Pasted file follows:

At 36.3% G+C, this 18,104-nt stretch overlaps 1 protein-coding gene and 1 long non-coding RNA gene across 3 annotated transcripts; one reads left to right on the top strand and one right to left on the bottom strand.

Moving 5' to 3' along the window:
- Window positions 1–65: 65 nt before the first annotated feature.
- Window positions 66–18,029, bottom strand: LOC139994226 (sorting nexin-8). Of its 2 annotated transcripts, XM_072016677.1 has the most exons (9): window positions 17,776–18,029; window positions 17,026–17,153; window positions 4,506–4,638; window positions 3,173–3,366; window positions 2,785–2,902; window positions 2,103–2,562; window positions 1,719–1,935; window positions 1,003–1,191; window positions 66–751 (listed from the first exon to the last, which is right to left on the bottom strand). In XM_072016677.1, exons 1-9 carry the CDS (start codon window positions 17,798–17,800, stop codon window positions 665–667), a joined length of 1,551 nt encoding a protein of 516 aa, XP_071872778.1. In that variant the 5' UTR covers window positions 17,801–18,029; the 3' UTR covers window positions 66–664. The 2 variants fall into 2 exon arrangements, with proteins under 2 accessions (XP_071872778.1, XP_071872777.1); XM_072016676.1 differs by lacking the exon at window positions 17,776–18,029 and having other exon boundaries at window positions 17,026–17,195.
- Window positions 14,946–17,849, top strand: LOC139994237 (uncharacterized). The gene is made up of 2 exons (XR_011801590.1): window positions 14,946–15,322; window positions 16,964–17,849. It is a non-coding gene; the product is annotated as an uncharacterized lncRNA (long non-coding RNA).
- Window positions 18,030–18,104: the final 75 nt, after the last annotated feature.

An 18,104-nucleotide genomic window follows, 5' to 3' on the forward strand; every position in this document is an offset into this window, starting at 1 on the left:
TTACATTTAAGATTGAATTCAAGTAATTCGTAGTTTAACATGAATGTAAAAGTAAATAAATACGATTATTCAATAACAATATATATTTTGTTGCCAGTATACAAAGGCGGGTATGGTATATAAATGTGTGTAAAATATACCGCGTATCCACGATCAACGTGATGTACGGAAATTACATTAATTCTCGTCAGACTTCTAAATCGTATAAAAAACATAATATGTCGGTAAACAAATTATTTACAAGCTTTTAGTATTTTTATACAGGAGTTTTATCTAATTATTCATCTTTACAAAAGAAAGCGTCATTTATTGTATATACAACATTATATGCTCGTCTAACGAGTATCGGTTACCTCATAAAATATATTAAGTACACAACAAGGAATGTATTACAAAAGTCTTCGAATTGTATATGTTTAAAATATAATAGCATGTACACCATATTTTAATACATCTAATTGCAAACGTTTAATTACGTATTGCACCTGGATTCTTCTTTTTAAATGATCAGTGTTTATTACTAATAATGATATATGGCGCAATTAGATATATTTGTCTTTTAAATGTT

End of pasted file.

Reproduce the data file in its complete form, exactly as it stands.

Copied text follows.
At 36.3% G+C, this 18,104-nt stretch overlaps 1 protein-coding gene and 1 long non-coding RNA gene across 3 annotated transcripts; one reads left to right on the top strand and one right to left on the bottom strand.

Moving 5' to 3' along the window:
- Window positions 1–65: 65 nt before the first annotated feature.
- Window positions 66–18,029, bottom strand: LOC139994226 (sorting nexin-8). Of its 2 annotated transcripts, XM_072016677.1 has the most exons (9): window positions 17,776–18,029; window positions 17,026–17,153; window positions 4,506–4,638; window positions 3,173–3,366; window positions 2,785–2,902; window positions 2,103–2,562; window positions 1,719–1,935; window positions 1,003–1,191; window positions 66–751 (listed from the first exon to the last, which is right to left on the bottom strand). In XM_072016677.1, exons 1-9 carry the CDS (start codon window positions 17,798–17,800, stop codon window positions 665–667), a joined length of 1,551 nt encoding a protein of 516 aa, XP_071872778.1. In that variant the 5' UTR covers window positions 17,801–18,029; the 3' UTR covers window positions 66–664. The 2 variants fall into 2 exon arrangements, with proteins under 2 accessions (XP_071872778.1, XP_071872777.1); XM_072016676.1 differs by lacking the exon at window positions 17,776–18,029 and having other exon boundaries at window positions 17,026–17,195.
- Window positions 14,946–17,849, top strand: LOC139994237 (uncharacterized). The gene is made up of 2 exons (XR_011801590.1): window positions 14,946–15,322; window positions 16,964–17,849. It is a non-coding gene; the product is annotated as an uncharacterized lncRNA (long non-coding RNA).
- Window positions 18,030–18,104: the final 75 nt, after the last annotated feature.

An 18,104-nucleotide genomic window follows, 5' to 3' on the forward strand; every position in this document is an offset into this window, starting at 1 on the left:
TTACATTTAAGATTGAATTCAAGTAATTCGTAGTTTAACATGAATGTAAAAGTAAATAAATACGATTATTCAATAACAATATATATTTTGTTGCCAGTATACAAAGGCGGGTATGGTATATAAATGTGTGTAAAATATACCGCGTATCCACGATCAACGTGATGTACGGAAATTACATTAATTCTCGTCAGACTTCTAAATCGTATAAAAAACATAATATGTCGGTAAACAAATTATTTACAAGCTTTTAGTATTTTTATACAGGAGTTTTATCTAATTATTCATCTTTACAAAAGAAAGCGTCATTTATTGTATATACAACATTATATGCTCGTCTAACGAGTATCGGTTACCTCATAAAATATATTAAGTACACAACAAGGAATGTATTACAAAAGTCTTCGAATTGTATATGTTTAAAATATAATAGCATGTACACCATATTTTAATACATCTAATTGCAAACGTTTAATTACGTATTGCACCTGGATTCTTCTTTTTAAATGATCAGTGTTTATTACTAATAATGATATATGGCGCAATTAGATATATTTGTCTTTTAAATGTT